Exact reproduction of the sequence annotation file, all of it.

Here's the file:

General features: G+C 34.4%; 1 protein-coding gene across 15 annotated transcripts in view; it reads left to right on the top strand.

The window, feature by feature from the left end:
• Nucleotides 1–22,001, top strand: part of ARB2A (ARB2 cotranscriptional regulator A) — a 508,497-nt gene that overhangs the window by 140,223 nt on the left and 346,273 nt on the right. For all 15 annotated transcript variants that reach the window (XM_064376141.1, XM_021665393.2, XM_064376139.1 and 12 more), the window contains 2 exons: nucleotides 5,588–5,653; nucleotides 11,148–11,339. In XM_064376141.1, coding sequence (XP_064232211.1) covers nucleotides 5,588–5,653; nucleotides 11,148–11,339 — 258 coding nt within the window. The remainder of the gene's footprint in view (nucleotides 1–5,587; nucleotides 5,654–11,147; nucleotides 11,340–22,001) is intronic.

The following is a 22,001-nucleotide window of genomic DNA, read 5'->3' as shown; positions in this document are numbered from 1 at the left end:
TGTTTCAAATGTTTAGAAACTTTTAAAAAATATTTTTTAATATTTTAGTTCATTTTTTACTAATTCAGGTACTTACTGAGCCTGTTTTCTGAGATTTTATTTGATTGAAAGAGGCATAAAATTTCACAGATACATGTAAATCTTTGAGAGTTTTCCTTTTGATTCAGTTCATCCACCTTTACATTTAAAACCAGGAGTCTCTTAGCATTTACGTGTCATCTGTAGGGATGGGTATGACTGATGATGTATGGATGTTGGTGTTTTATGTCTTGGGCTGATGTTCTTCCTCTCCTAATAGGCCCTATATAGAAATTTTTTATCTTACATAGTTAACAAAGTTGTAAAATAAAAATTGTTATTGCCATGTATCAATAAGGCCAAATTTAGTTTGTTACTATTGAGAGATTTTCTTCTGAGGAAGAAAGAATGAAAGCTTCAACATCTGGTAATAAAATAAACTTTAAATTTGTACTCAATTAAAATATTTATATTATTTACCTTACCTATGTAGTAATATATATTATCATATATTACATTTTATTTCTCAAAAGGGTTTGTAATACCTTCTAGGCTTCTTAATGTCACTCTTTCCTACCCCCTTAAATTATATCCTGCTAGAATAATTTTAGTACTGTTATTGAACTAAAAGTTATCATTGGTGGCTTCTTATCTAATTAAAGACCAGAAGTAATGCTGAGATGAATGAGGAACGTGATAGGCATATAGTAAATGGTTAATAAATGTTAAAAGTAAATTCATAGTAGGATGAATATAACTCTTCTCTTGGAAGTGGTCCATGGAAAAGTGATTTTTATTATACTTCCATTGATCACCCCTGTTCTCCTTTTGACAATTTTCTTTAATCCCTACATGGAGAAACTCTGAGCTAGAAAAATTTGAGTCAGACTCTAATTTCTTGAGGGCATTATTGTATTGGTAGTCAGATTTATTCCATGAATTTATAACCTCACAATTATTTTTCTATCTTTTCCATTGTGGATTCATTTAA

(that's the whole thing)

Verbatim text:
General features: G+C 34.4%; 1 protein-coding gene across 15 annotated transcripts in view; it reads left to right on the top strand.

The window, feature by feature from the left end:
• Nucleotides 1–22,001, top strand: part of ARB2A (ARB2 cotranscriptional regulator A) — a 508,497-nt gene that overhangs the window by 140,223 nt on the left and 346,273 nt on the right. For all 15 annotated transcript variants that reach the window (XM_064376141.1, XM_021665393.2, XM_064376139.1 and 12 more), the window contains 2 exons: nucleotides 5,588–5,653; nucleotides 11,148–11,339. In XM_064376141.1, coding sequence (XP_064232211.1) covers nucleotides 5,588–5,653; nucleotides 11,148–11,339 — 258 coding nt within the window. The remainder of the gene's footprint in view (nucleotides 1–5,587; nucleotides 5,654–11,147; nucleotides 11,340–22,001) is intronic.

The following is a 22,001-nucleotide window of genomic DNA, read 5'->3' as shown; positions in this document are numbered from 1 at the left end:
TGTTTCAAATGTTTAGAAACTTTTAAAAAATATTTTTTAATATTTTAGTTCATTTTTTACTAATTCAGGTACTTACTGAGCCTGTTTTCTGAGATTTTATTTGATTGAAAGAGGCATAAAATTTCACAGATACATGTAAATCTTTGAGAGTTTTCCTTTTGATTCAGTTCATCCACCTTTACATTTAAAACCAGGAGTCTCTTAGCATTTACGTGTCATCTGTAGGGATGGGTATGACTGATGATGTATGGATGTTGGTGTTTTATGTCTTGGGCTGATGTTCTTCCTCTCCTAATAGGCCCTATATAGAAATTTTTTATCTTACATAGTTAACAAAGTTGTAAAATAAAAATTGTTATTGCCATGTATCAATAAGGCCAAATTTAGTTTGTTACTATTGAGAGATTTTCTTCTGAGGAAGAAAGAATGAAAGCTTCAACATCTGGTAATAAAATAAACTTTAAATTTGTACTCAATTAAAATATTTATATTATTTACCTTACCTATGTAGTAATATATATTATCATATATTACATTTTATTTCTCAAAAGGGTTTGTAATACCTTCTAGGCTTCTTAATGTCACTCTTTCCTACCCCCTTAAATTATATCCTGCTAGAATAATTTTAGTACTGTTATTGAACTAAAAGTTATCATTGGTGGCTTCTTATCTAATTAAAGACCAGAAGTAATGCTGAGATGAATGAGGAACGTGATAGGCATATAGTAAATGGTTAATAAATGTTAAAAGTAAATTCATAGTAGGATGAATATAACTCTTCTCTTGGAAGTGGTCCATGGAAAAGTGATTTTTATTATACTTCCATTGATCACCCCTGTTCTCCTTTTGACAATTTTCTTTAATCCCTACATGGAGAAACTCTGAGCTAGAAAAATTTGAGTCAGACTCTAATTTCTTGAGGGCATTATTGTATTGGTAGTCAGATTTATTCCATGAATTTATAACCTCACAATTATTTTTCTATCTTTTCCATTGTGGATTCATTTAA